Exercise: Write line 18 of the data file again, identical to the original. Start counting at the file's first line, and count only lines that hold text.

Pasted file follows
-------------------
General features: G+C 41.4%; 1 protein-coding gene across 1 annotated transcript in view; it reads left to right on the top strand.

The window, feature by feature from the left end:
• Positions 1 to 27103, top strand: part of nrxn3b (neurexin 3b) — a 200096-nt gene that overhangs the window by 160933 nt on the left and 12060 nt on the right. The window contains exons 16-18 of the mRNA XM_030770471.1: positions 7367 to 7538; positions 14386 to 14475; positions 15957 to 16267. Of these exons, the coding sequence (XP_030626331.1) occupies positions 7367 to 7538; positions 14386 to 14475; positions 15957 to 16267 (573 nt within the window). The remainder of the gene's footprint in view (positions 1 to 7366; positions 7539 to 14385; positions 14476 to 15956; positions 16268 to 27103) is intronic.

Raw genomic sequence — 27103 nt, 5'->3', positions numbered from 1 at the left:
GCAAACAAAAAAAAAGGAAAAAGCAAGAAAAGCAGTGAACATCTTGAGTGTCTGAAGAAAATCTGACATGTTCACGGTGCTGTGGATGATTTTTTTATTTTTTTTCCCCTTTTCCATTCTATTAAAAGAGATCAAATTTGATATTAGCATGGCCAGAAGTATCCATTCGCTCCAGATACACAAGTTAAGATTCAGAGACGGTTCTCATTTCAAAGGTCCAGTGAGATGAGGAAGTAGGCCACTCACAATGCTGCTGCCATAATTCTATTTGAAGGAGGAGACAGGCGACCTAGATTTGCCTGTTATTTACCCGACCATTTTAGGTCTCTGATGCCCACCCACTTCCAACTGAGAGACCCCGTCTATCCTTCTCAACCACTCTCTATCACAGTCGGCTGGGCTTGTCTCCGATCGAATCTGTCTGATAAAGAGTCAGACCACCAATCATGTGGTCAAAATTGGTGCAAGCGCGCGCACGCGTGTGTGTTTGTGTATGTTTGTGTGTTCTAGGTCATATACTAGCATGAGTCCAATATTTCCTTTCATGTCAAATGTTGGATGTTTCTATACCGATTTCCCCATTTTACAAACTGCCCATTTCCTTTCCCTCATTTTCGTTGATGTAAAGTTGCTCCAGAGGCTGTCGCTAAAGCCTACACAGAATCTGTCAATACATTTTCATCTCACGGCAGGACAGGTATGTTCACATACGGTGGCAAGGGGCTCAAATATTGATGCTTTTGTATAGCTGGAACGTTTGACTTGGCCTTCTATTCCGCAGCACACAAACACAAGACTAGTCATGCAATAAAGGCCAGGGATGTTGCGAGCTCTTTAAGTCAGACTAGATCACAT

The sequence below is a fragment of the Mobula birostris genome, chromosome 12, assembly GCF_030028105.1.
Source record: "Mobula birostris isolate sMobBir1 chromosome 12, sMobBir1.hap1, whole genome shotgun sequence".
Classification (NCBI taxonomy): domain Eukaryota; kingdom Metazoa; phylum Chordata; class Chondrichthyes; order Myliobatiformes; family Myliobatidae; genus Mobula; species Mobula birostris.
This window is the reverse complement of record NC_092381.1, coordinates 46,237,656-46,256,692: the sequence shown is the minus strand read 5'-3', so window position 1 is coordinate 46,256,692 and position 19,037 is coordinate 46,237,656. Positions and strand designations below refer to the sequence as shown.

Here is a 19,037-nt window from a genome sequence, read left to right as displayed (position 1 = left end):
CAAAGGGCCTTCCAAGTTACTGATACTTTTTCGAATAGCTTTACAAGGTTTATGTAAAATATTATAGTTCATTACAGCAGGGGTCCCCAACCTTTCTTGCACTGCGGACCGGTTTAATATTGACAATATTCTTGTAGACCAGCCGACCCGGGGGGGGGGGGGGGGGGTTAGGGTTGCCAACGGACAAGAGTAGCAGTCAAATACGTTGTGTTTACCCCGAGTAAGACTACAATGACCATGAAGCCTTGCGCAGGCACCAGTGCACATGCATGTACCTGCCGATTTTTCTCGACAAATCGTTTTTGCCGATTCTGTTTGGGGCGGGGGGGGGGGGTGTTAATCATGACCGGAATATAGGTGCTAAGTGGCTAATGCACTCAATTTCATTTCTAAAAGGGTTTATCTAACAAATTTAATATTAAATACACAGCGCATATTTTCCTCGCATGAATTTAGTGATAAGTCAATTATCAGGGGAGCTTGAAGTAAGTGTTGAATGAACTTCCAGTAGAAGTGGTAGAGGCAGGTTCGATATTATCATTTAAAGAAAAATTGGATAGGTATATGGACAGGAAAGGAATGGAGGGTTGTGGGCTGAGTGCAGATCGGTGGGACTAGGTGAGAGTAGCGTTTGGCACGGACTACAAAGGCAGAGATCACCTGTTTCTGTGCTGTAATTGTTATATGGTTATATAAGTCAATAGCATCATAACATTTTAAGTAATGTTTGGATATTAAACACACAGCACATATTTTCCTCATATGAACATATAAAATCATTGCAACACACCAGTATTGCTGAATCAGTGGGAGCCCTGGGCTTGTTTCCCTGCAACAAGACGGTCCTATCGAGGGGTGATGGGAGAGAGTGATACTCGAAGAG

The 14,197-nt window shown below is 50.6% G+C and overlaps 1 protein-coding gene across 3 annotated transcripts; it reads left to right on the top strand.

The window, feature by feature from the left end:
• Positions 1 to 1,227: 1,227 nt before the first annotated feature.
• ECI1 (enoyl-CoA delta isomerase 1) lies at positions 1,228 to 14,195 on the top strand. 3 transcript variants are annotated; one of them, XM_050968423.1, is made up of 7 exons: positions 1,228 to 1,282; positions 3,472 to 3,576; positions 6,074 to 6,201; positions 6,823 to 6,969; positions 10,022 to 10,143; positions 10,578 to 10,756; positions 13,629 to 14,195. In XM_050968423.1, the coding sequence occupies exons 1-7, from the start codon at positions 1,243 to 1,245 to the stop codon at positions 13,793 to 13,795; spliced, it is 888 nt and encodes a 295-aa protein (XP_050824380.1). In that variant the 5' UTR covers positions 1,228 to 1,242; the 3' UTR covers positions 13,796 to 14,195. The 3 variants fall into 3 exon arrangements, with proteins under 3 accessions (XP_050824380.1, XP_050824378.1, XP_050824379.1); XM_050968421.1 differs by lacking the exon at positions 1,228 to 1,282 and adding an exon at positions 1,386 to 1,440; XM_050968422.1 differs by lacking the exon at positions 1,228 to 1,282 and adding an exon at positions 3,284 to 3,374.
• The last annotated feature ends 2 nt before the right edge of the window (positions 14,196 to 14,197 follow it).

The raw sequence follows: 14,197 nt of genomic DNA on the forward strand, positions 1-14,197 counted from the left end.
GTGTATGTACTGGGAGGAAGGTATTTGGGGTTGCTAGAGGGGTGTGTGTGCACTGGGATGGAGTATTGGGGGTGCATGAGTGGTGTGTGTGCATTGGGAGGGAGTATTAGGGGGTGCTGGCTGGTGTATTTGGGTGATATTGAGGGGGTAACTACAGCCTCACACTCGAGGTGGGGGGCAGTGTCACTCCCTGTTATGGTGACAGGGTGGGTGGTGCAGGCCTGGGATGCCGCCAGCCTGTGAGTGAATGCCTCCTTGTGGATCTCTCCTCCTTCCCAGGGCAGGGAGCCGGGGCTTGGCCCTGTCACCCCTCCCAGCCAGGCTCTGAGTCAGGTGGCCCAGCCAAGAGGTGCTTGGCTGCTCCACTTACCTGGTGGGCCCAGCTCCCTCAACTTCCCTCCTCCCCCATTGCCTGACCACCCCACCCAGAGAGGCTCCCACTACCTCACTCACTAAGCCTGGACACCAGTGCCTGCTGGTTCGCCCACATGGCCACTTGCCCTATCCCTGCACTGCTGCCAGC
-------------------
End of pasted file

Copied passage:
GTGTATGTACTGGGAGGAAGGTATTTGGGGTTGCTAGAGGGGTGTGTGTGCACTGGGATGGAGTATTGGGGGTGCATGAGTGGTGTGTGTGCATTGGGAGGGAGTATTAGGGGGTGCTGGCTGGTGTATTTGGGTGATATTGAGGGGGTAACTACAGCCTCACACTCGAGGTGGGGGGCAGTGTCACTCCCTGTTATGGTGACAGGGTGGGTGGTGCAGGCCTGGGATGCCGCCAGCCTGTGAGTGAATGCCTCCTTGTGGATCTCTCCTCCTTCCCAGGGCAGGGAGCCGGGGCTTGGCCCTGTCACCCCTCCCAGCCAGGCTCTGAGTCAGGTGGCCCAGCCAAGAGGTGCTTGGCTGCTCCACTTACCTGGTGGGCCCAGCTCCCTCAACTTCCCTCCTCCCCCATTGCCTGACCACCCCACCCAGAGAGGCTCCCACTACCTCACTCACTAAGCCTGGACACCAGTGCCTGCTGGTTCGCCCACATGGCCACTTGCCCTATCCCTGCACTGCTGCCAGC